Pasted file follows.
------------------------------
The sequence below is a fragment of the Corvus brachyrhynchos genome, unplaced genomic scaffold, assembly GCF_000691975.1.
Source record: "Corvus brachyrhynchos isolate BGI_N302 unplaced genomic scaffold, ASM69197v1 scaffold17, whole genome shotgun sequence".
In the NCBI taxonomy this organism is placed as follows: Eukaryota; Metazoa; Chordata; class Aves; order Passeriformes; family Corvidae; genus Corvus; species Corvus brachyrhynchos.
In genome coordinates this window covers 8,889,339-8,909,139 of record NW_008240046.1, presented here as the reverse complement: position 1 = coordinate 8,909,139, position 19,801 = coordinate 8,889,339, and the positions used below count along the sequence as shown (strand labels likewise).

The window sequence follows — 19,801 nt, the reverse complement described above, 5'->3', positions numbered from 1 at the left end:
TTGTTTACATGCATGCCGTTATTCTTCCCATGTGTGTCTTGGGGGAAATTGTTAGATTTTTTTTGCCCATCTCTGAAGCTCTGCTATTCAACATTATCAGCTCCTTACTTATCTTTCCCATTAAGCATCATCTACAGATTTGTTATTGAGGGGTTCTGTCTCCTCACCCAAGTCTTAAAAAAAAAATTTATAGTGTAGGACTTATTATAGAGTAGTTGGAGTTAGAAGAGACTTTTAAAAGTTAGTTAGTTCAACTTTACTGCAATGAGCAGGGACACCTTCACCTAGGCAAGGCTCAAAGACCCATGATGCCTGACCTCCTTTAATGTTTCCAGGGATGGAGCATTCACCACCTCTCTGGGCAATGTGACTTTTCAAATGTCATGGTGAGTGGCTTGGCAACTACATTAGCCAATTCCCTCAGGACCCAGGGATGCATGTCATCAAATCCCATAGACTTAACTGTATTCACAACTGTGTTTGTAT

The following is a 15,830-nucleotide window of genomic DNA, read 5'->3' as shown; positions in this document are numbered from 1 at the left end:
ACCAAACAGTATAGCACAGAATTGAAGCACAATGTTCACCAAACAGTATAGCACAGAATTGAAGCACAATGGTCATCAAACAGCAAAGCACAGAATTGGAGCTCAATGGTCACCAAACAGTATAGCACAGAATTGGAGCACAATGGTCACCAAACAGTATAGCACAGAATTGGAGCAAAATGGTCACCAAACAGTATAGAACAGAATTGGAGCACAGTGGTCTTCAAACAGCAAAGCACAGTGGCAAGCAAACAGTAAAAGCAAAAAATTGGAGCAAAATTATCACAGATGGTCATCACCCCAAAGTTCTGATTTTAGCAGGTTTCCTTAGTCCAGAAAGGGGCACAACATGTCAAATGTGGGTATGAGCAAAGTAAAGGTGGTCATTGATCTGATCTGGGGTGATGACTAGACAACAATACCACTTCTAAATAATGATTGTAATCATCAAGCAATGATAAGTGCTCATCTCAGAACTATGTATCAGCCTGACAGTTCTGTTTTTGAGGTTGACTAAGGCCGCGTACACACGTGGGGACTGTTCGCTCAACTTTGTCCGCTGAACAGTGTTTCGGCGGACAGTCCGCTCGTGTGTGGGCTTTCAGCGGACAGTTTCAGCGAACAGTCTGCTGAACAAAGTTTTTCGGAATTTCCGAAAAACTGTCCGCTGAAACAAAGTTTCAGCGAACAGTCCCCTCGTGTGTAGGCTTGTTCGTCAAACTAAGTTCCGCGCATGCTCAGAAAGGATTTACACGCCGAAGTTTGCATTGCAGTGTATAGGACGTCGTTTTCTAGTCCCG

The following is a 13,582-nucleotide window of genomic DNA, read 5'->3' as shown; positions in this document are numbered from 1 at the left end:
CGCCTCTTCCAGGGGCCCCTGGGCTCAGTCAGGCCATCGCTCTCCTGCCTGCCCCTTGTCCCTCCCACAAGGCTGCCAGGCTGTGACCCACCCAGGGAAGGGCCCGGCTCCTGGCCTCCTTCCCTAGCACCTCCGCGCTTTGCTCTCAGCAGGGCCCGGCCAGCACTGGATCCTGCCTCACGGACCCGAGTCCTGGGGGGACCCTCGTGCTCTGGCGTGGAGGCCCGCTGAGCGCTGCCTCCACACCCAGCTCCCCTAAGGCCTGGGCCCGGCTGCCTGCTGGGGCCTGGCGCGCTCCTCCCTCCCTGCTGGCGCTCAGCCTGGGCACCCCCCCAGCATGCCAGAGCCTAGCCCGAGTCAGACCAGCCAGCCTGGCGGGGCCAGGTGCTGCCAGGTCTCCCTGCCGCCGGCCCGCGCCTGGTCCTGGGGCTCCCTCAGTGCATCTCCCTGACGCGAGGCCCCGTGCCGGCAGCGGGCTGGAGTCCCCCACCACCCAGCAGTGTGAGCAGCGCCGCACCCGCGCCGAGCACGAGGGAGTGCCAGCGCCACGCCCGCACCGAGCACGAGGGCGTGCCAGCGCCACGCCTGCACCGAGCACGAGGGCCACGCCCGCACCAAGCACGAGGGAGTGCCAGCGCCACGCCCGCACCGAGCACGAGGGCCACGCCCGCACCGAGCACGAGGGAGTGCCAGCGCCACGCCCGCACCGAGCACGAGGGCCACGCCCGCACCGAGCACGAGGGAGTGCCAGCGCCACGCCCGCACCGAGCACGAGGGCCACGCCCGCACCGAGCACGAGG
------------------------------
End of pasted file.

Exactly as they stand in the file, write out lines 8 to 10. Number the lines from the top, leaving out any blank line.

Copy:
ACCAAACAGTATAGCACAGAATTGAAGCACAATGTTCACCAAACAGTATAGCACAGAATTGAAGCACAATGGTCATCAAACAGCAAAGCACAGAATTGGAGCTCAATGGTCACCAAACAGTATAGCACAGAATTGGAGCACAATGGTCACCAAACAGTATAGCACAGAATTGGAGCAAAATGGTCACCAAACAGTATAGAACAGAATTGGAGCACAGTGGTCTTCAAACAGCAAAGCACAGTGGCAAGCAAACAGTAAAAGCAAAAAATTGGAGCAAAATTATCACAGATGGTCATCACCCCAAAGTTCTGATTTTAGCAGGTTTCCTTAGTCCAGAAAGGGGCACAACATGTCAAATGTGGGTATGAGCAAAGTAAAGGTGGTCATTGATCTGATCTGGGGTGATGACTAGACAACAATACCACTTCTAAATAATGATTGTAATCATCAAGCAATGATAAGTGCTCATCTCAGAACTATGTATCAGCCTGACAGTTCTGTTTTTGAGGTTGACTAAGGCCGCGTACACACGTGGGGACTGTTCGCTCAACTTTGTCCGCTGAACAGTGTTTCGGCGGACAGTCCGCTCGTGTGTGGGCTTTCAGCGGACAGTTTCAGCGAACAGTCTGCTGAACAAAGTTTTTCGGAATTTCCGAAAAACTGTCCGCTGAAACAAAGTTTCAGCGAACAGTCCCCTCGTGTGTAGGCTTGTTCGTCAAACTAAGTTCCGCGCATGCTCAGAAAGGATTTACACGCCGAAGTTTGCATTGCAGTGTATAGGACGTCGTTTTCTAGTCCCG

The following is a 13,582-nucleotide window of genomic DNA, read 5'->3' as shown; positions in this document are numbered from 1 at the left end:
CGCCTCTTCCAGGGGCCCCTGGGCTCAGTCAGGCCATCGCTCTCCTGCCTGCCCCTTGTCCCTCCCACAAGGCTGCCAGGCTGTGACCCACCCAGGGAAGGGCCCGGCTCCTGGCCTCCTTCCCTAGCACCTCCGCGCTTTGCTCTCAGCAGGGCCCGGCCAGCACTGGATCCTGCCTCACGGACCCGAGTCCTGGGGGGACCCTCGTGCTCTGGCGTGGAGGCCCGCTGAGCGCTGCCTCCACACCCAGCTCCCCTAAGGCCTGGGCCCGGCTGCCTGCTGGGGCCTGGCGCGCTCCTCCCTCCCTGCTGGCGCTCAGCCTGGGCACCCCCCCAGCATGCCAGAGCCTAGCCCGAGTCAGACCAGCCAGCCTGGCGGGGCCAGGTGCTGCCAGGTCTCCCTGCCGCCGGCCCGCGCCTGGTCCTGGGGCTCCCTCAGTGCATCTCCCTGACGCGAGGCCCCGTGCCGGCAGCGGGCTGGAGTCCCCCACCACCCAGCAGTGTGAGCAGCGCCGCACCCGCGCCGAGCACGAGGGAGTGCCAGCGCCACGCCCGCACCGAGCACGAGGGCGTGCCAGCGCCACGCCTGCACCGAGCACGAGGGCCACGCCCGCACCAAGCACGAGGGAGTGCCAGCGCCACGCCCGCACCGAGCACGAGGGCCACGCCCGCACCGAGCACGAGGGAGTGCCAGCGCCACGCCCGCACCGAGCACGAGGGCCACGCCCGCACCGAGCACGAGGGAGTGCCAGCGCCACGCCCGCACCGAGCACGAGGGCCACGCCCGCACCGAGCACGAGG